It’s been over four months since we had our Bioblitz at National Trust Llanerchaeron in West Wales and the recording continues, marking several firsts for the National Trust! This was the very first solely National Trust Bioblitz (we think!)
We found a total of 239 species, including a Red Data Book lichen new to the site. Considering it was a rather rainy, cold day in March, we were really pleased! Although the species we found were fab, the people involved were really important too.
A huge benefit has been the opportunity to make contact with experts in our area – whether it is lichenologist Steve Chambers, birder Andrew or moth experts Peter E Davis and Liz Snell, we now have training or public events on our sites in Ceredigion with these naturalists.
Around 35 people stopped to have a look at what we were doing and all were fascinated by the species we found and the weird and wonderful facts about them. Those that gave their details were emailed a small booklet to aid in beginning to identify invertebrates, and we gained two new volunteers on the day.
The volunteers that helped out – Corrinne, Rhodri and Sally – started out fairly new to species recording. They have continued to record what they have been seeing and volunteers starting since have been sucked into the excitement of seeing a new species. Whether we are putting a gate in, removing some Himalayan balsam or pond dipping, volunteers have been keeping their eye on what species are at our sites. Thanks to generous funding from Environment Wales, we have equipment for our eight – strong and growing group of volunteers. For the first time, one of our volunteers is helping to write a biological survey with one of the Trust ecologists. What of the species? Well, we found the rather rare lesser redpoll – a first for many and a tiny finch that likes to dangle upside down; a stinky sexton beetle that buries carcasses of mammals; a leopard slug – a slug that eats other slugs and mates while hanging upside-down on a thread of slime for hours and king alfreds’ cakes – a fungus that has an unusual name and can also be used for kindling.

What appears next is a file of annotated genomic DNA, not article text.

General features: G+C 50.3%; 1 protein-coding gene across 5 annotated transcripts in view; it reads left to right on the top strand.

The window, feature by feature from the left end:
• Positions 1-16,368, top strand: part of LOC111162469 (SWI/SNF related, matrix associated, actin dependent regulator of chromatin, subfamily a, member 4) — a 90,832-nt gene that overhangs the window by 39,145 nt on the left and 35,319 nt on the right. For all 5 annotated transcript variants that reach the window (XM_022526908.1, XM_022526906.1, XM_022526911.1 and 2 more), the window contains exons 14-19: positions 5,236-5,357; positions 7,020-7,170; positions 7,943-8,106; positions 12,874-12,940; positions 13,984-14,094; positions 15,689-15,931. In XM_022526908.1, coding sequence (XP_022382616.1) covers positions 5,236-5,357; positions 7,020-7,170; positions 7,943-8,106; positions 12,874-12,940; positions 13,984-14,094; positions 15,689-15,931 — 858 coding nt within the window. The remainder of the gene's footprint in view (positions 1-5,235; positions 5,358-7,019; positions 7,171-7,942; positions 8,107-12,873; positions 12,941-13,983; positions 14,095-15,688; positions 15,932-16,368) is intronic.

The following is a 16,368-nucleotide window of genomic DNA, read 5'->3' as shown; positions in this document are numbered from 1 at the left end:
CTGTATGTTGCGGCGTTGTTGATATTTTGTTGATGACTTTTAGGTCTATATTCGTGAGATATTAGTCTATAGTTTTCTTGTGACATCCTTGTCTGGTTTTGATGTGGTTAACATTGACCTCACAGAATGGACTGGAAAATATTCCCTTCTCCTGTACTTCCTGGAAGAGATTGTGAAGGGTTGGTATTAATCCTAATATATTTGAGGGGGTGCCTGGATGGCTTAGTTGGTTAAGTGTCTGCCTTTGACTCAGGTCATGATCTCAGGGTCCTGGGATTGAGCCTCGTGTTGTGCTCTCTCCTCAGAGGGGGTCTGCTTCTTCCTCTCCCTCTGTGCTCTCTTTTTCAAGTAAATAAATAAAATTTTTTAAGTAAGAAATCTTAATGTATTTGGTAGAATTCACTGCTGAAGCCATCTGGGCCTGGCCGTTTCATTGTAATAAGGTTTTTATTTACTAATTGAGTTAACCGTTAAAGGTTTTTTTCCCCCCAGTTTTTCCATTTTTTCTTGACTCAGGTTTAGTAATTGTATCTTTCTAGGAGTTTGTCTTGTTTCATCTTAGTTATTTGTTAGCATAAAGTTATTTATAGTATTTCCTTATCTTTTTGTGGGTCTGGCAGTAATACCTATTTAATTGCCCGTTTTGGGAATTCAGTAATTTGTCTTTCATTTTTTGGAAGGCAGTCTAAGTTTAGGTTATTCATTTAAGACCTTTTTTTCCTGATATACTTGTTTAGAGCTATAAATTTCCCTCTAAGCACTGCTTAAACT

BioBlitzes are great fun and anyone can get involved – and it can definitely spark a lifelong interest in the natural world!
Gwen Potter, Head Ranger Llanerchaeron